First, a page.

I’ve been spending a lot of time reading about wind power, partly because I teach a course in Technology Education that includes a unit of alternative energy, partly because there’s interest in my town in putting up a wind turbine. I’ve also been reading a lot about plans to put up wind turbines in various places. The governor of Maine just came back from a trip to Europe, drumming up interest in building an offshore wind farm. Meanwhile, the proposed wind farm off Cape Cod continues to make the news. This time the Wampanoag tribe has decided it will interfere with some of their sunrise services, and so they have now announced their opposition to it. The proposal has been on the table for several years. I’m not sure how it happens they just realized this would be a terrible intrusion. A lot of well-heeled and politically connected people have expensive summer places on the Cape. They’re the ones that have been leading the charge against Cape Wind. The Wampanoags have been looking for political support for building a resort casino in Massachusetts. I’m cynical enough to think that there’s a quid pro quo somewhere in there.

In another case, a developer in western Maine announced he was abandoning his plans for a wind farm because the location he was considering was too windy. Then I had a conversation with a woman whose husband is a consultant to the nuclear industry. She tried to make the argument that wind energy was more expensive than nuclear energy, after you factor in the cost of mining and processing the materials, the carbon-use in the manufacturing process, etc. Nuclear power, she argued, was virtually free. She claimed it wasn’t fair to count the cost of construction, operation and maintenance, of the plants, and the cost of disposal of spent fuel into the cost of generating nuclear power.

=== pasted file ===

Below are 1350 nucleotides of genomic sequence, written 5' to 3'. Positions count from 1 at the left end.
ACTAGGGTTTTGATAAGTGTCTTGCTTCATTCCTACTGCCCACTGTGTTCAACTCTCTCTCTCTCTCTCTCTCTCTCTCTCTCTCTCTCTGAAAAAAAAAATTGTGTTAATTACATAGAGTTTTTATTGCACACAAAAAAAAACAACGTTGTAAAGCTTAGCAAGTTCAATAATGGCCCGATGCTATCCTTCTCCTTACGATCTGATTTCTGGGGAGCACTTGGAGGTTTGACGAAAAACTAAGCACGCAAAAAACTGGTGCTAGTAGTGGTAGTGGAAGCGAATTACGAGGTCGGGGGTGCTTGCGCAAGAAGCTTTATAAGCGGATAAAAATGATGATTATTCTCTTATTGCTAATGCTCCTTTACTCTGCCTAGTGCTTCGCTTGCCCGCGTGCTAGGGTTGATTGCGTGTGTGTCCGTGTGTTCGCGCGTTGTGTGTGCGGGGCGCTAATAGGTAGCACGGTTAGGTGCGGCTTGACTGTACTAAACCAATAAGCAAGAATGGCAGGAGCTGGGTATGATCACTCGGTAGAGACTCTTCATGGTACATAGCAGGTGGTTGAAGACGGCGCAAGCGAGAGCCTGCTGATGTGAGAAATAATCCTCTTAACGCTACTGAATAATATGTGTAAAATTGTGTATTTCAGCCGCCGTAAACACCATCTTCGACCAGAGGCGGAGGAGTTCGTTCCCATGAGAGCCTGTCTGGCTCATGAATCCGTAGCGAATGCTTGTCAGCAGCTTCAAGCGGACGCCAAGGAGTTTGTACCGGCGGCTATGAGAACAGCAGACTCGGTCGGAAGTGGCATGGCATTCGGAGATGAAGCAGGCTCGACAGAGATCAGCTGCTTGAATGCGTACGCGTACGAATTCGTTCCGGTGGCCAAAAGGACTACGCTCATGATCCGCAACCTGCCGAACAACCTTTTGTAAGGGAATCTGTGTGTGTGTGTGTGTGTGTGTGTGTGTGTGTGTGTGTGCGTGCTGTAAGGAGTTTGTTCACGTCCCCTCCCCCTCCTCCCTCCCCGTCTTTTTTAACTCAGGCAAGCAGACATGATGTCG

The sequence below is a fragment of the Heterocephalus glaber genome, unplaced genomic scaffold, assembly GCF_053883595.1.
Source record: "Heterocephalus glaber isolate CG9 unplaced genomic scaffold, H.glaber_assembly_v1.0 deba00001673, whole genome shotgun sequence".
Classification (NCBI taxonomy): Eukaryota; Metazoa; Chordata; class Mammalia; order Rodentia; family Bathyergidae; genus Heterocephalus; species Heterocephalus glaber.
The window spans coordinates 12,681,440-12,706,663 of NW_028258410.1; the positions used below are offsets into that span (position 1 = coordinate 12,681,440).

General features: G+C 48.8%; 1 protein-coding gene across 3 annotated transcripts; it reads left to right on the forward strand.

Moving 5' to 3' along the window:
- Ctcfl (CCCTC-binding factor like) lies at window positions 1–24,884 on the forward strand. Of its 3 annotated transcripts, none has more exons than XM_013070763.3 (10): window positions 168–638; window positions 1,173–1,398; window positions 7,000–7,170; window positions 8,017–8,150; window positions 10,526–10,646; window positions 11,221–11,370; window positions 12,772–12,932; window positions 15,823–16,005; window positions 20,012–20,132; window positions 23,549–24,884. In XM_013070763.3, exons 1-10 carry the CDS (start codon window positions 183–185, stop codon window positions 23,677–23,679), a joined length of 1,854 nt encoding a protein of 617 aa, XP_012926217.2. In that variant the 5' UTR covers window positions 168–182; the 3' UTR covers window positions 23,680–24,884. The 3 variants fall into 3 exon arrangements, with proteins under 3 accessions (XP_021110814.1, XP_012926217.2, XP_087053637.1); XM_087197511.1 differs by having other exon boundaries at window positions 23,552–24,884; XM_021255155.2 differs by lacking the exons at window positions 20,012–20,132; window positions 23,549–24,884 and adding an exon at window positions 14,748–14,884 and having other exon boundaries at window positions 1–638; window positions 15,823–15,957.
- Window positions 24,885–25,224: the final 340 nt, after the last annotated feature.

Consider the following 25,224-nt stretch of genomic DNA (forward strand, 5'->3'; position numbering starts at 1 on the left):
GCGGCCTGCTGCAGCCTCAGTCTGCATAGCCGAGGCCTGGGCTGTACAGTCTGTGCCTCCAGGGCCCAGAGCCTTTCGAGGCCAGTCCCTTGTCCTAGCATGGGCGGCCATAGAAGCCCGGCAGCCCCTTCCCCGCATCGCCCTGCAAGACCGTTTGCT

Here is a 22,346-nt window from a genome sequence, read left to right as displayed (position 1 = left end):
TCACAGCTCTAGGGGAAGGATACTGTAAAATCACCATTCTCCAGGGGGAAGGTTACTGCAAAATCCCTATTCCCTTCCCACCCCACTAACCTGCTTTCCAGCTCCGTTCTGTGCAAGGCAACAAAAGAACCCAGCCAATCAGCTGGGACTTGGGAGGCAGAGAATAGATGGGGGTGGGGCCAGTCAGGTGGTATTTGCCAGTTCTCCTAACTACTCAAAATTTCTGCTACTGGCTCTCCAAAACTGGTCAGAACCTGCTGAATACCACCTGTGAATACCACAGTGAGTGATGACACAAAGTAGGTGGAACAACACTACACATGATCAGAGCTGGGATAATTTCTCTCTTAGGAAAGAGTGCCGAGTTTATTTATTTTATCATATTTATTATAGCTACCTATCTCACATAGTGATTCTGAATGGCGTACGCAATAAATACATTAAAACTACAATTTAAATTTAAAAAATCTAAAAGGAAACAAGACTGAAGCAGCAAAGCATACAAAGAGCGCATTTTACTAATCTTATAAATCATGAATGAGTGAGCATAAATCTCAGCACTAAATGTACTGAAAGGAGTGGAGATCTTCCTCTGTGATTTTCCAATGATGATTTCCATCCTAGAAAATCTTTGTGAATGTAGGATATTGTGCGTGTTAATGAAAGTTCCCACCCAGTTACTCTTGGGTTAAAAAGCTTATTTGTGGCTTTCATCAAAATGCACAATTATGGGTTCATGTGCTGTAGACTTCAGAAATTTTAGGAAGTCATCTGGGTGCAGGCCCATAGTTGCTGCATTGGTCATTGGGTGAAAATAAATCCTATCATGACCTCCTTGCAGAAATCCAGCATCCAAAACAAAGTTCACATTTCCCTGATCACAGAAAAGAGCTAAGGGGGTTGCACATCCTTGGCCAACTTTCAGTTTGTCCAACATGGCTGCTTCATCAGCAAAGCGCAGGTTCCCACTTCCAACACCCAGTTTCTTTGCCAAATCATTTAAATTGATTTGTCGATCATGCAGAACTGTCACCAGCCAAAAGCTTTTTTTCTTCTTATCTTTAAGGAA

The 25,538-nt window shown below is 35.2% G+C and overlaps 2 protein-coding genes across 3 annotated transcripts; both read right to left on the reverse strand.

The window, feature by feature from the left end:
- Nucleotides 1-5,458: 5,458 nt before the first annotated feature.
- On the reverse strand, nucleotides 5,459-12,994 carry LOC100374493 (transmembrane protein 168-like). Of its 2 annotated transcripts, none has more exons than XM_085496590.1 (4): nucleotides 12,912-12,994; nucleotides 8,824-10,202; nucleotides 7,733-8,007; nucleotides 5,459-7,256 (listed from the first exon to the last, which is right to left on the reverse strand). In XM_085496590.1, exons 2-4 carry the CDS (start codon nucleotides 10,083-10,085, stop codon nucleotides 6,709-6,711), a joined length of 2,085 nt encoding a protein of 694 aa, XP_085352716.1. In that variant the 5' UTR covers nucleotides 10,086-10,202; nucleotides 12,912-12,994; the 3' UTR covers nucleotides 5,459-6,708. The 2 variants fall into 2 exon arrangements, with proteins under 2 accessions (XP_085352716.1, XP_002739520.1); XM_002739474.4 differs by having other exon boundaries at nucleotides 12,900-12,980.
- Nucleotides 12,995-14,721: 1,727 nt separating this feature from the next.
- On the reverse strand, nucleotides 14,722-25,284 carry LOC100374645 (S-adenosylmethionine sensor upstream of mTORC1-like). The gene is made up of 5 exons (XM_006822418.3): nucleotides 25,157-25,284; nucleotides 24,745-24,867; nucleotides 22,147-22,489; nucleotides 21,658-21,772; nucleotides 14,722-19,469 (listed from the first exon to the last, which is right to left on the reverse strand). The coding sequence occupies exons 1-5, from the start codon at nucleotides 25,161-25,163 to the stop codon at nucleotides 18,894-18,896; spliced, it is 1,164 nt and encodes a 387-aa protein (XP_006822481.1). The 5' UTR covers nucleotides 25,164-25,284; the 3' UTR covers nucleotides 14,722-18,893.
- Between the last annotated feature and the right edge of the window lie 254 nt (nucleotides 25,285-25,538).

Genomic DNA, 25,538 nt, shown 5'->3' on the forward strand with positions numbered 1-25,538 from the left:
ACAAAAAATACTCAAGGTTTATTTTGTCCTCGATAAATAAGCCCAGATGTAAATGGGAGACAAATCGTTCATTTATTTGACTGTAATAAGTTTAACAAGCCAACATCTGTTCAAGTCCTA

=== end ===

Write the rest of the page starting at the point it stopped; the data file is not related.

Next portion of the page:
Another acquaintance in the nuclear industry claimed that wind farms were a blight on the landscape. That may be. But then I don’t find nuclear power plants aesthetically pleasing either.

There’s so much more to say, but as any reader can probably tell, I’m trying to find an underlying theme here. For now, I’m happy that these plans are on the drawing boards, and that people are discussing them. That has to be a good thing.